Different size systems have different bottlenecks, and sometimes you only have to worry about a few of them. I'm trying to think back to things I've done that required understanding kernel behaviour. In the cases I'm thinking of, it's always been some small aspect of the kernel that mattered for what I was doing. So I'd say I have different models of the different parts of the system. If I needed to, I could think about how those pieces fit together to unstand how Linux as a whole works (when running on hardware I know enough about, which for me these days is just AMD64 PCs. I have a vague idea of how highmem on ia32 works, but it sounded horrible so I put that on my list of good reasons to use amd64 and wish ia32 would curl up and die.)
On smaller machines, you have to know e.g. does grep -r on a big source tree start to make your desktop swap out, so the programs you have open are slow while they page back in again. (the answer is yes if vm.swappiness is set to 60 (a common default), so set it to more like 20 or 30 if you run e.g. bittorrent on a desktop.) http://www.sabi.co.uk/blog/ has some good comments about Linux's VM, and GNU/Linux desktops, being written by well-funded devs with their big fancy machines, and how GNU/Linux has serious weaknesses on memory-constrained systems. If you have plenty of RAM (relative to what you're doing), you don't have to care about lots of VM behaviour.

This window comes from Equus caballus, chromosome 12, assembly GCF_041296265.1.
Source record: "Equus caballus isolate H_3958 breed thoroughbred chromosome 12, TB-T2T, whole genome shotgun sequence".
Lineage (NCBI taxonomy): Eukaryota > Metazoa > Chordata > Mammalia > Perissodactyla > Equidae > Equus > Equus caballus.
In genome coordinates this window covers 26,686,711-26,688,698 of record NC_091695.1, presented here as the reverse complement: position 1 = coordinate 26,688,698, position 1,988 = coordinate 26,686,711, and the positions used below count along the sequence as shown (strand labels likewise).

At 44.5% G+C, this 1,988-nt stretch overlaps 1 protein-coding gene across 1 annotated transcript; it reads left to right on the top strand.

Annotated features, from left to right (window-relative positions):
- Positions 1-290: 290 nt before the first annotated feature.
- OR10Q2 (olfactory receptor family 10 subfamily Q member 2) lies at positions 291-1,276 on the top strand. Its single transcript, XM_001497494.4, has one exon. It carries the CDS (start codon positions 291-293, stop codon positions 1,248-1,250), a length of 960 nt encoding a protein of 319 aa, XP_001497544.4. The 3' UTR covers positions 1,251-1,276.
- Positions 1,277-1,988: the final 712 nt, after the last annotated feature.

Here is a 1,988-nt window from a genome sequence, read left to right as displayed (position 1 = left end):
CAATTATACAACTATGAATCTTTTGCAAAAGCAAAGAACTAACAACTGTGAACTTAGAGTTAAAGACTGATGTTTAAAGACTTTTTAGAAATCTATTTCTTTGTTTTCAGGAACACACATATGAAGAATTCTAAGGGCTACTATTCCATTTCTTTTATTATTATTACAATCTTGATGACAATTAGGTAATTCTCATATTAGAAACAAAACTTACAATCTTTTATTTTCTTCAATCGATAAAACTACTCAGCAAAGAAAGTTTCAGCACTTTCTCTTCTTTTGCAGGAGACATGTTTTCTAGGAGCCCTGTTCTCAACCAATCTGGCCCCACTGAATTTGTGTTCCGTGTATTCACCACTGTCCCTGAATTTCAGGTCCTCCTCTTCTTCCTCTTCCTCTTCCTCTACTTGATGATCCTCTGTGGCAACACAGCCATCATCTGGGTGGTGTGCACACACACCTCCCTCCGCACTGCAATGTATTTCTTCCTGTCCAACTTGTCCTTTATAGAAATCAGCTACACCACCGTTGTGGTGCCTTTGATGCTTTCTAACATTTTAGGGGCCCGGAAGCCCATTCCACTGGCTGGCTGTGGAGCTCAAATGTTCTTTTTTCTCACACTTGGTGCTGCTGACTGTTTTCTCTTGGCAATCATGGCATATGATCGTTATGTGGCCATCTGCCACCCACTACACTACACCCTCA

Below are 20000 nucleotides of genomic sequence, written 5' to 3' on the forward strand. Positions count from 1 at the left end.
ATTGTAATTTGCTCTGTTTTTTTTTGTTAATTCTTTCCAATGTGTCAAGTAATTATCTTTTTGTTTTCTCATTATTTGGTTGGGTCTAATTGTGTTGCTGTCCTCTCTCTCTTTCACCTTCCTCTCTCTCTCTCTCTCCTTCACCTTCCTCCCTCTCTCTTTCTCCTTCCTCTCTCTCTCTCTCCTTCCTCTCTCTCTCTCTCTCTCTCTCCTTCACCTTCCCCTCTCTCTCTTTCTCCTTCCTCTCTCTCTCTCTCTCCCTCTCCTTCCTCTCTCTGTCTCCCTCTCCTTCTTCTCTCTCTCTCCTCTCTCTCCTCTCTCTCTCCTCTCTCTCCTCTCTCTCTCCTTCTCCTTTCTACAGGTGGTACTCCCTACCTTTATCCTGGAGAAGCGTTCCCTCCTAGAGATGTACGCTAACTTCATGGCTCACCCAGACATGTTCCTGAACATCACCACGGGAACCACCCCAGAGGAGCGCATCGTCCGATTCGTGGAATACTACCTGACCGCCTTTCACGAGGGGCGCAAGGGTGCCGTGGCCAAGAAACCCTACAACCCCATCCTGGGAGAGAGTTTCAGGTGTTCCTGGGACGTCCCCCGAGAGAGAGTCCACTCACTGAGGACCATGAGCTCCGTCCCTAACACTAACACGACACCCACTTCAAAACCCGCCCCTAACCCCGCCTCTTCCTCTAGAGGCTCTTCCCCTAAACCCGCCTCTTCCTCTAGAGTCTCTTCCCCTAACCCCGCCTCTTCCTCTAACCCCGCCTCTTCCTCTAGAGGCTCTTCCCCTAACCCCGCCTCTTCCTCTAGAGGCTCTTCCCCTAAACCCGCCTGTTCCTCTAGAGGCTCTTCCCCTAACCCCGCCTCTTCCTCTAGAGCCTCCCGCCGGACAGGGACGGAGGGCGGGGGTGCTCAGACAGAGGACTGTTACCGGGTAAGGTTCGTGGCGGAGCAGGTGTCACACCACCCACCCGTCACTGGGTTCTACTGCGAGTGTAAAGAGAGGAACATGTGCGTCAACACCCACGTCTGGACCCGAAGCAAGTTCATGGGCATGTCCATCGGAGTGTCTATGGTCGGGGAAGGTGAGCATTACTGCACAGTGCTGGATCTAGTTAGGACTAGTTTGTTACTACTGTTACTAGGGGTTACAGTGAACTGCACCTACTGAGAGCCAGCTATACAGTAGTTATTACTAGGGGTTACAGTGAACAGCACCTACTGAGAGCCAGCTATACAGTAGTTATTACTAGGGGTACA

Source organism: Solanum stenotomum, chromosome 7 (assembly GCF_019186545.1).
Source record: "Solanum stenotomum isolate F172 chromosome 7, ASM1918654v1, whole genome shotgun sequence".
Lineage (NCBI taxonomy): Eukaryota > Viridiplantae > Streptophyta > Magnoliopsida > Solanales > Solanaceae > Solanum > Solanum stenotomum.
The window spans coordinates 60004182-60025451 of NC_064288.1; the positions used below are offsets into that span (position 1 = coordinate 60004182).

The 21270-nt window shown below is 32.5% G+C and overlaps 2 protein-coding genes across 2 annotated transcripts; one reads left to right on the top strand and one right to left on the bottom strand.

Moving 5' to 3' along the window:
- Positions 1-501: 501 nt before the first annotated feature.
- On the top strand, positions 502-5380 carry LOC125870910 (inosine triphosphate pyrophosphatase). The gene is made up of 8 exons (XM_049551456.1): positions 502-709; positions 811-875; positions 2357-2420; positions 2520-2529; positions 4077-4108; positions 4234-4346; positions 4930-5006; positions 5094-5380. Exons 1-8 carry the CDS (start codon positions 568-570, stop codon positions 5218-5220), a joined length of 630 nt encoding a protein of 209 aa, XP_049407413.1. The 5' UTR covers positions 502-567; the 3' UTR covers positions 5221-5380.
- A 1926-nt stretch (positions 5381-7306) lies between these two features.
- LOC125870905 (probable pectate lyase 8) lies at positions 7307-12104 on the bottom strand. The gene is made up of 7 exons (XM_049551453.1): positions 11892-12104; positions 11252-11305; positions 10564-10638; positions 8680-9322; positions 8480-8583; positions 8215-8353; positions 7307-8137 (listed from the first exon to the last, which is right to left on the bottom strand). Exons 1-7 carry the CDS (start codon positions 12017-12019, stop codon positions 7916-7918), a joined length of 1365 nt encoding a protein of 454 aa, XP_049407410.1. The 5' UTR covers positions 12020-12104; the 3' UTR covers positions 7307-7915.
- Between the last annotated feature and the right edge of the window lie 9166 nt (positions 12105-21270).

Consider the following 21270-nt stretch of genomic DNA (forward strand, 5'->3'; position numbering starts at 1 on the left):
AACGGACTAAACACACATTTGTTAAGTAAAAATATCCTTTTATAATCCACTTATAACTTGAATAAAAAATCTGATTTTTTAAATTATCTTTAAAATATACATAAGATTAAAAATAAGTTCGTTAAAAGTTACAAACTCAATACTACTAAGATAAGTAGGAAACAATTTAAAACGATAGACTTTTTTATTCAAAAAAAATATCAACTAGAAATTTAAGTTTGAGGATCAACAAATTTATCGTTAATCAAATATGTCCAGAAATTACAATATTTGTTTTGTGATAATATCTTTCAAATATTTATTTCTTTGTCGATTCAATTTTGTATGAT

Another aspect of Linux that I remember figuring out was when I wanted to run cycle-accurate benchmarks of a routine I was optimizing. (http://gmplib.org/list-archives/gmp-...ch/000789.html) I ran my benchmark loop at realtime priority, so it would have 100% of a CPU core. When Linux scheduled it on the same CPU that handled keyboard interrupts, it froze the system until it was done. I found out that Linux (on my system, check your own /proc/interrupts) handles all interrupts on CPU0, and you can give a process all of a CPU without breaking your system by using taskset 2 chrt, to put it on the other CPU core. So for this I had to think only about how Linux's scheduler and interrupt handling worked (on amd64 core2duo). I didn't have to think about the network stack, the VM, the VFS, or much else.
Another time I was curious how Linux decides whether to send a TCP ACK by itself, or let a data packet ACK receipt of packets coming the other way on a TCP stream with data flowing in both directions. I never dug in enough to find out why it decides to sometimes send empty ACK packets, but not always. This behaviour isn't (AFAIK) connected to the scheduler, VM, or much outside the network stack.
So a lot of the things that are coming to mind that I've wanted to know about Linux have been possible to understand in isolation. Which sounds to me like your "multiple theories". But if by situation you mean workload and machine type, not what part of the kernel you're trying to understand, then I think I tend to understand things in enough detail that those things would be parameters in my mental model, so it's really the same model over all conditions for whatever part of the kernel I'm trying to grok.